German Jews in Exile in Turkey

"Haymatloz" in Istanbul and Ankara

When the Nazis took power in 1933, hundreds of thousands of German Jews fled the country. Some of them ended up in Turkey, which was a neutral state and safe haven up until the end of World War II. Ursula Trüper recounts their story and that of the Ruben family

German Jews in Turkey (photo: www.aktives-museum.de)
Between 1933 and 1945 round about 1,000 refugees came from Germany to Turkey. They helped modernising the country according to Attatürk

​​Gerhard Ruben will never forget his first day at school in Ankara. "It was a total disaster," he laughs. "I understood absolutely nothing." Nevertheless, this early educational setback does not seem to have caused any lasting damage. Gerhard Ruben went on to become a scientist and worked as an astronomer at the Berliner Akademie der Wissenschaften (Berlin Academy of Science) until 1992.

Ruben was eight years old when his parents decided to emigrate with bag and baggage to Turkey. The year is 1935. Ruben's father, Walter Ruben, who works as a private lecturer at the University of Frankfurt/Main, is considered a half-Jew. The only reason he is allowed to continue working at the university is because he is classified as a "front-line soldier."

Ruben Sr. is vehemently opposed to the Nazis. He does not want to wait around to find out what the new regime will do next and starts looking for an alternative. An acquaintance recommends Turkey to him. Soon after, Walter Ruben accepts an appointment at the recently founded University of Ankara, where he builds up the Department of Indology.

German Jewish politicians and artists

At the time, large groups of Germans who oppose the Nazis or were persecuted by them begin to form in Istanbul and Ankara in particular. These groups include well-known politicians and artists. Among their number is Ernst Reuter, who later became Lord Mayor of West Berlin.

Others like Bauhaus architects Bruno Taut, Martin Wagner, and Margarethe Schütte-Lihotzky, the sculptor Rudolf Belling, the musicians Paul Hindemith and Eduard Zuckmayer (the latter being a brother of the author Carl Zuckmayer), to name but a few, find refuge from the Nazis in Turkey for shorter and longer periods.

Approximately 1,000 people emigrated from Germany to Turkey around this time because they felt threatened by racist or political persecution. "They thought it would last two, maybe three, years," recalls Ruben. But this soon turned out to be illusory. Most refugees stayed in Turkey for between 6 and 15 years; some remained for more than two decades.

Above all, the German emigrants had Turkish President Kemal Atatürk to thank for the fact that they were able to live and work in Turkey. After the collapse of the Ottoman Empire in 1923, Atatürk proclaimed the Republic of Turkey and launched a stringent programme of modernisation. For this he needed foreign expertise. In view of the fact that relations between Turkey and Germany had been good since the days of the Empire, it made sense to also invite German experts to Turkey.

The Turkish government was only too aware of the difficult situation in which these Germans found themselves. The Turkish Minister for Education, Reshid Galip, made a point of emphasising that anyone who accepted an appointment in Turkey, "whether free, in prison, or in a concentration camp, will be considered a civil servant of the Turkish Republic and will enjoy the protection of the Turkish state." Gradually, however, Turkey began to impose stricter immigration and residence regulations on foreigners, as was the case in most countries to which people emigrated in order to flee the Nazis.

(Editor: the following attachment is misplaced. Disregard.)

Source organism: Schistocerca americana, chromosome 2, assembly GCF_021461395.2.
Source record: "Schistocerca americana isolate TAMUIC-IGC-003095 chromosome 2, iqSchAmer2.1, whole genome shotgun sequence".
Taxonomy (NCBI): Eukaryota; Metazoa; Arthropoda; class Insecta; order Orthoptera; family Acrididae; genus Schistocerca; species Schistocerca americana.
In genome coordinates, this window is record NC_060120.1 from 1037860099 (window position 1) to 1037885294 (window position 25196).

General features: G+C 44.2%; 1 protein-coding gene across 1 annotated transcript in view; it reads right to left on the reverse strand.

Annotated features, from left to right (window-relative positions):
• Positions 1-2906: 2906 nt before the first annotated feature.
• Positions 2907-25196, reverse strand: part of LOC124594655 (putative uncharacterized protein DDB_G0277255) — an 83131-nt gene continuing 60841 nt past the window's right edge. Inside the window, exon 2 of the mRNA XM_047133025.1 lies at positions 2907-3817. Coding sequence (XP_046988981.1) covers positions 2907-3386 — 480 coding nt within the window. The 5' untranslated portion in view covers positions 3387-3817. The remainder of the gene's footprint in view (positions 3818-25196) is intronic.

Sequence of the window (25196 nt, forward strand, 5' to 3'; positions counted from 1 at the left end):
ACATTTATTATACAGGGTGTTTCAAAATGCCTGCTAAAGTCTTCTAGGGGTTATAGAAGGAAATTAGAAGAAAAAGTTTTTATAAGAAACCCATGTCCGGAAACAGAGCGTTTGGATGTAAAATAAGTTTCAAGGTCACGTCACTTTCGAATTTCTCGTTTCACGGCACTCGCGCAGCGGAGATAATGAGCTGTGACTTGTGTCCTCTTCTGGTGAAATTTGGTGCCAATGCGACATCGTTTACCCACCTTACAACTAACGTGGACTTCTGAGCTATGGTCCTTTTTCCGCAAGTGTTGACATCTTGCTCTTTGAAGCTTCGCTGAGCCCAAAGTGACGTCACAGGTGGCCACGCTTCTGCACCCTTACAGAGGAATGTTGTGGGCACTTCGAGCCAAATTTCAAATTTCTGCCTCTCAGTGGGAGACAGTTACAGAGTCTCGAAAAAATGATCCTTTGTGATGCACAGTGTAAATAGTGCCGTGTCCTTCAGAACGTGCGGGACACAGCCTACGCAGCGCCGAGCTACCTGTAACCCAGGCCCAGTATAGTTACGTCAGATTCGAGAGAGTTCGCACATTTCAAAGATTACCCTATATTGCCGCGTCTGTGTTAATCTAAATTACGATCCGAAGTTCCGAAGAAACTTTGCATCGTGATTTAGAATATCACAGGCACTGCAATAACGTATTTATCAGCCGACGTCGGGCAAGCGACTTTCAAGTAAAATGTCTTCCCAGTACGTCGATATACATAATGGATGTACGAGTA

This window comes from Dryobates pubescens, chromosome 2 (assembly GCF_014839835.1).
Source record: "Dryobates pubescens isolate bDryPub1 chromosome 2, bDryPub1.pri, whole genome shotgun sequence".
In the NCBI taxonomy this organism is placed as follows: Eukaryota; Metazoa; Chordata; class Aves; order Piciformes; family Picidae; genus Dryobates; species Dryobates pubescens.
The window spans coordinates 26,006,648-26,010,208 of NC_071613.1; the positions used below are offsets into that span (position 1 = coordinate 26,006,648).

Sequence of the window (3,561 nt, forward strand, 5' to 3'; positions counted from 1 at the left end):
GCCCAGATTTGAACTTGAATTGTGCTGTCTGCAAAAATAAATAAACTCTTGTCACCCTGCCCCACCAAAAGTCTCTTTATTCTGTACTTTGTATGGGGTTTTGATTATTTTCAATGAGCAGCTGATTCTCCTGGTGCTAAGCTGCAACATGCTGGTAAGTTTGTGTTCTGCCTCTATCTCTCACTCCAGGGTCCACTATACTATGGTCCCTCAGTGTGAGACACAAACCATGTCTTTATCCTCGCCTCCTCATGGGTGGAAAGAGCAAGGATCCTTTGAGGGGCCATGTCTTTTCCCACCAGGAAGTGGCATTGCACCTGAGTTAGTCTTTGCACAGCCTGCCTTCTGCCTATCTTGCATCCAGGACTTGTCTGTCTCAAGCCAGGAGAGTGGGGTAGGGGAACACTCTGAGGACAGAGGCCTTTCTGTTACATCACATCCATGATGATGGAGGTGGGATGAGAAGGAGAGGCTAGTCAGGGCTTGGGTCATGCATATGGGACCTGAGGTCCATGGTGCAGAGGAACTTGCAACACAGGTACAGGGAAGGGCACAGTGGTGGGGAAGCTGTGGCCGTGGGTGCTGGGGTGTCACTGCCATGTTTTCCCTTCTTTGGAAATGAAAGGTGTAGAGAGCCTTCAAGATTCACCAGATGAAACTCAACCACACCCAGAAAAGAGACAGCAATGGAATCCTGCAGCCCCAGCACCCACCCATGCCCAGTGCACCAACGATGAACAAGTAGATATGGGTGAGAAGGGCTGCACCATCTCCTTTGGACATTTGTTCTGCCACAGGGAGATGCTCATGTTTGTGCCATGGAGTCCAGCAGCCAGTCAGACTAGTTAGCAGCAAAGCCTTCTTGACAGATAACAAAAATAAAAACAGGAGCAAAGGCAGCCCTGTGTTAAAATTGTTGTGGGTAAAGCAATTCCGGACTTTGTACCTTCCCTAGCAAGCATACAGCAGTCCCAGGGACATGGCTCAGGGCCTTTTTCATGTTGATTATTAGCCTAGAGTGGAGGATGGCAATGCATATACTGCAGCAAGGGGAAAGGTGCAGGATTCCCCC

Evidence of their Aryan origin

After 1938 – a year in which the number of refugees from Germany increased following the annexation of Austria and the increasing threat of war – immigrants were obliged to provide evidence of their Aryan origin before being allowed to enter Turkey.

In the early days of the Second World War, Turkey tried to keep out of the hostilities. It maintained economic relations with both Germany and the Allies. However, by 1941 at the latest, all of its neighbouring countries were at war. "That was quite a strain," recalls Ruben. "We felt that it was really only a matter of time until the Wehrmacht marched through Turkey and into the Caucasus. They would have met with very little resistance."

Any emigrants who refused to return to Germany were denaturalised by the German Reich. The Rubens were also denaturalised. The Turkish authorities wrote "Haymatloz" (the Turkish spelling of the German word for stateless, "Heimatlos") in the emigrants' temporary papers. In 1944, Turkey entered the war on the Allied side. All Germans, whether Nazis or their opponents, were now suddenly considered enemy aliens. Many of them were interned. The Rubens were no exception.

"We were on holidays in a little summer house near Ankara when we were told that a bus was leaving in 24 hours and we had to be on it. We were only allowed to take the bare minimum with us." Internees were not, however, locked into camps, but were sent into exile in Anatolia.

After the war, those who were denationalised by the Nazi regime and applied to the recently founded Federal Republic for a new passport had to wait quite some time. All denaturalised Germans in Turkey had to wait until 1951 to get a German passport before they were finally able to return.

Ursula Trüper

© Qantara.de 2006

Translted from the German by Aingeal Flanagan

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